Robert Placek, CEO, Wegener Corp.
Keeping ahead of the technology curve is becoming more important for equipment suppliers, as their customers are demanding the latest advancements to help fuel their business plans and satisfy the demand for content.
Wegener Corp. provides equipment such as its iPump media servers and Compel network control system for TV and audio broadcasting, primarily concentrated on satellite networks.
“I think technology advance is extremely important,” says Robert Placek, co-founder, CEO and chairman of Wegener. “This is the start of a major long-term trend in terms of technology for these marketplaces. Many of our existing network customers are looking to migrate to the newer technologies for bandwidth savings or going to high-definition programming.”
Placek spoke with Via Satellite Editor Jason Bates about Wegener’s business and the content distribution market.
VIA SATELLITE: What will drive your business in the next few years?
Placek: Our real focus is on targeted media distribution, ad insertion, regionalization of content, multiple languages, environments and the complex, dynamic networks to accomplish these things. One of our strongest areas is the network control area. We are developing our own control system, Compel, that evolved from a basic control system to primarily handle commercial insertions on satellite networks to today’s version which is capable of operating in highly dynamic situation where there is commercial insertion or switching of venues involved.
In the past several years we have been developing our iPump digital media server managed by Compel. We have expanded into management of content across networks and are developing the iPump media service.
Our newer products use DVB-S2 modulation and MPEG-4 compression and is backwards compatible with all modulation schemes. It comes out of the box with full high-definition capability, which we think will be highly important for the future.
VIA SATELLITE: What new demands are you seeing from your customers?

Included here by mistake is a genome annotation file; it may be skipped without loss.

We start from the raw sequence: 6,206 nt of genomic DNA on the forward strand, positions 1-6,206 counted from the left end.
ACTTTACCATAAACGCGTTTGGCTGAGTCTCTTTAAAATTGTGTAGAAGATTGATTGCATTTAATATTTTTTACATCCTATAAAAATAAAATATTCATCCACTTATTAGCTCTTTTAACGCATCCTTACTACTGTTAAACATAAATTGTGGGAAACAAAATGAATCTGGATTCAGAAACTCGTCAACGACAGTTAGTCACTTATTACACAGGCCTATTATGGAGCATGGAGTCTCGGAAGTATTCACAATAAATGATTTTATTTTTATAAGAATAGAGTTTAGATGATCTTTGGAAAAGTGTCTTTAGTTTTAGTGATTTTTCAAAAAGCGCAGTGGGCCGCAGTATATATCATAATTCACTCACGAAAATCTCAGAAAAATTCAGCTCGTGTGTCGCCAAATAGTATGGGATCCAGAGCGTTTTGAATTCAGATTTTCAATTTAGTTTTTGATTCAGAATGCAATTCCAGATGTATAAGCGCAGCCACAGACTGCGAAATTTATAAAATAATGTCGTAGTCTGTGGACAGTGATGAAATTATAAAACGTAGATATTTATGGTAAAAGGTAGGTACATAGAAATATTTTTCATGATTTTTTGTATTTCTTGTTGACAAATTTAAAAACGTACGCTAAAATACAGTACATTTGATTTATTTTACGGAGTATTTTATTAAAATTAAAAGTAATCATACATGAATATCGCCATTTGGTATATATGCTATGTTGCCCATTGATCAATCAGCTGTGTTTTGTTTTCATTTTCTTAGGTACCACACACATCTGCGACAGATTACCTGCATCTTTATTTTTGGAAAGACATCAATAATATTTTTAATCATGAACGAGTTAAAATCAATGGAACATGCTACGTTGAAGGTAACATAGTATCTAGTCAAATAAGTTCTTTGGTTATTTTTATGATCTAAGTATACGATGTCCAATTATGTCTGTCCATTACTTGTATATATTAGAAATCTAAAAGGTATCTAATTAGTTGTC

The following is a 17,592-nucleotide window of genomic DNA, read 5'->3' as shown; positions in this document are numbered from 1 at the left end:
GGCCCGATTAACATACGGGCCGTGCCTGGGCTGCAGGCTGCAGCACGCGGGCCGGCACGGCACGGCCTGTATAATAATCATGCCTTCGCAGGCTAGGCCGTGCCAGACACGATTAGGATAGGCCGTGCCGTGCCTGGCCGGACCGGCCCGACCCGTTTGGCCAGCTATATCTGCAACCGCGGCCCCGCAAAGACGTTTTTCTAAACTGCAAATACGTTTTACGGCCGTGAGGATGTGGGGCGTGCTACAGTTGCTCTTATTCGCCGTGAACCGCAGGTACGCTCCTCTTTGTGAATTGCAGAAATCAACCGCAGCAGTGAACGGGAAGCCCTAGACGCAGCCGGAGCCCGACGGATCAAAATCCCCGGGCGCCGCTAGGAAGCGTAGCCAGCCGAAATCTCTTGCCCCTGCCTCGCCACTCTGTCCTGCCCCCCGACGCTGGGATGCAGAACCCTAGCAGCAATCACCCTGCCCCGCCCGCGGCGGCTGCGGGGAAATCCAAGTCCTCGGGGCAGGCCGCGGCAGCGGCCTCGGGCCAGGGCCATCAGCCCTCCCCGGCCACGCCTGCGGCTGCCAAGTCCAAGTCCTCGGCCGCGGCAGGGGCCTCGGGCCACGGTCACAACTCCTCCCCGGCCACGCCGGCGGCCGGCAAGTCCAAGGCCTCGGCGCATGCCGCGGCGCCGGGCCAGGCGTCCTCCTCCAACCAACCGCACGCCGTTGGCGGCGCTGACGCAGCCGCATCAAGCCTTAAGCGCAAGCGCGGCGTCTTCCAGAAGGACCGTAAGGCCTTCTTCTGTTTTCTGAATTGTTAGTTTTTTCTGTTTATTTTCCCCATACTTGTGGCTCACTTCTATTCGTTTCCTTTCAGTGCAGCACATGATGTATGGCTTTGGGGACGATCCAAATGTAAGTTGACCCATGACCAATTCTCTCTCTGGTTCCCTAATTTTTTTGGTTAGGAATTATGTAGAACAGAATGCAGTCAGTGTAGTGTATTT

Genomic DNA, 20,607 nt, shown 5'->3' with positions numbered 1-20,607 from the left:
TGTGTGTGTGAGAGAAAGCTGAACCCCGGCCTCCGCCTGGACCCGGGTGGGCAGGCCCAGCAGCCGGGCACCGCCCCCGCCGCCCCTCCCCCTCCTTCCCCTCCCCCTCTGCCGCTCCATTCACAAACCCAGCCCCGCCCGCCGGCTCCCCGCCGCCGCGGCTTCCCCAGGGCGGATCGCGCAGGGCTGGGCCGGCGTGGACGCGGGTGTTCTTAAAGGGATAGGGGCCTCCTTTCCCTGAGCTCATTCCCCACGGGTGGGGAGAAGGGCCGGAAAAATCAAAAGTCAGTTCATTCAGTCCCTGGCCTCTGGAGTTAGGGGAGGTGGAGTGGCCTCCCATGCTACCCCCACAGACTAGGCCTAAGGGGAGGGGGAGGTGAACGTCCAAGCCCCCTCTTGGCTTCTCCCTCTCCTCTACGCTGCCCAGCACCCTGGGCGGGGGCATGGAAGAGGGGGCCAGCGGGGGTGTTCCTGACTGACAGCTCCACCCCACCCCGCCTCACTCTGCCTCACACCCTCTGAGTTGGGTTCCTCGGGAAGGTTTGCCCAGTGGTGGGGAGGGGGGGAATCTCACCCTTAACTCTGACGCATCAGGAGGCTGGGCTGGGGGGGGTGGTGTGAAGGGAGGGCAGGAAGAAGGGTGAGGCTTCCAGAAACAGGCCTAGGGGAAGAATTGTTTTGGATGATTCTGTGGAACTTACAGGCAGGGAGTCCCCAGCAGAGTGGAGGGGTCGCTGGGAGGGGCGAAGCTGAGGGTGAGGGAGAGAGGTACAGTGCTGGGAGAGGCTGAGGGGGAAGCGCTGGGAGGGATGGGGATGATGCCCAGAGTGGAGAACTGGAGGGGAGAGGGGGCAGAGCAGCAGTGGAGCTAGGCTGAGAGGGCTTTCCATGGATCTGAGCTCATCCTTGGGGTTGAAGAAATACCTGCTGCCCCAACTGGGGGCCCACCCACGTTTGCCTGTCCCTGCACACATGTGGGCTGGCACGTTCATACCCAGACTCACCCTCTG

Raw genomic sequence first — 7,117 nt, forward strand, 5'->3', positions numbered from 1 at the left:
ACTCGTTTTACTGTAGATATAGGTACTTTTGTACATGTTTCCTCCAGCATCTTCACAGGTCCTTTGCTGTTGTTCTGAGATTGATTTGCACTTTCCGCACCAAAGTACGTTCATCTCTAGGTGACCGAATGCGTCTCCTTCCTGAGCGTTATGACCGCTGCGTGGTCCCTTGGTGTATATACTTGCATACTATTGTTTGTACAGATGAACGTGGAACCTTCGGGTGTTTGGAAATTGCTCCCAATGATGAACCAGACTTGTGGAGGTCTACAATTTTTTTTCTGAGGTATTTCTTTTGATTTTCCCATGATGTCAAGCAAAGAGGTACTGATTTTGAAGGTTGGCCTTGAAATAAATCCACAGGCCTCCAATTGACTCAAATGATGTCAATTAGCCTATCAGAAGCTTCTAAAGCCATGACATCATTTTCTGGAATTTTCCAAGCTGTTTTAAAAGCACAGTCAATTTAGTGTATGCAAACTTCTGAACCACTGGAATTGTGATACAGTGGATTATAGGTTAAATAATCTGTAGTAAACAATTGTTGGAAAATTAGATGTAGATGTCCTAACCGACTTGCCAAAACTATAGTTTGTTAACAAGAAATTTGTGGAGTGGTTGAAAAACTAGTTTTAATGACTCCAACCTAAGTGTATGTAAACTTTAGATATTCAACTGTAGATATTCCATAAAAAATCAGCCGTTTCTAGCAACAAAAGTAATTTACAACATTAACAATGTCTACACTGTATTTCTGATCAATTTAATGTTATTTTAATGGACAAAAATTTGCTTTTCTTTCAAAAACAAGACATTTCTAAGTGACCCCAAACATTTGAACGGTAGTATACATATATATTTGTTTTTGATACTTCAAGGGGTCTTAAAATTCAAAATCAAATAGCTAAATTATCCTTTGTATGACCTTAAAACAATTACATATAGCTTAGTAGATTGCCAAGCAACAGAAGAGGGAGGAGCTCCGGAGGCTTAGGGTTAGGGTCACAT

Placek: The idea of store-and-forward and non-linear broadcasting also is an idea whose time has come in terms of bandwidth savings. One of our customers converted to a non-linear network for a file-based broadcasting model based on the iPump and saved more than 90 percent on bandwidth cost. They are still using MPEG-2 and DVB-S modulation and older compression technologies. That’s a product we’ve been working on for a number of years and are gaining traction rapidly now.
VIA SATELLITE: How is the growth of hybrid networks affecting your business?
Placek: Another major development that is just now entering the deployment phase is the ability to operate Compel over IP networks over the Internet. That is important in that it lets us have a hybrid network that is controlled by one system. That is important because the satellite provides great point-to-multipoint networks in places you can’t put dishes. One of our customers has a domestic network but is starting to expand internationally by deploying IP-fed iPumps as part of the overall network.
The idea is to not be limited by satellites in terms of the customer. This expansion can be done with no major addition for satellite costs around the world. In some regions, that portion of the IP-fed network can switch to satellite if it makes economic sense. We think that is very important. Constantly growing capacity of the Internet or private IP networks is competition for satellite-based solutions to some extent, and we think we need to accommodate that.
VIA SATELLITE: Are these new technologies bringing in new customers?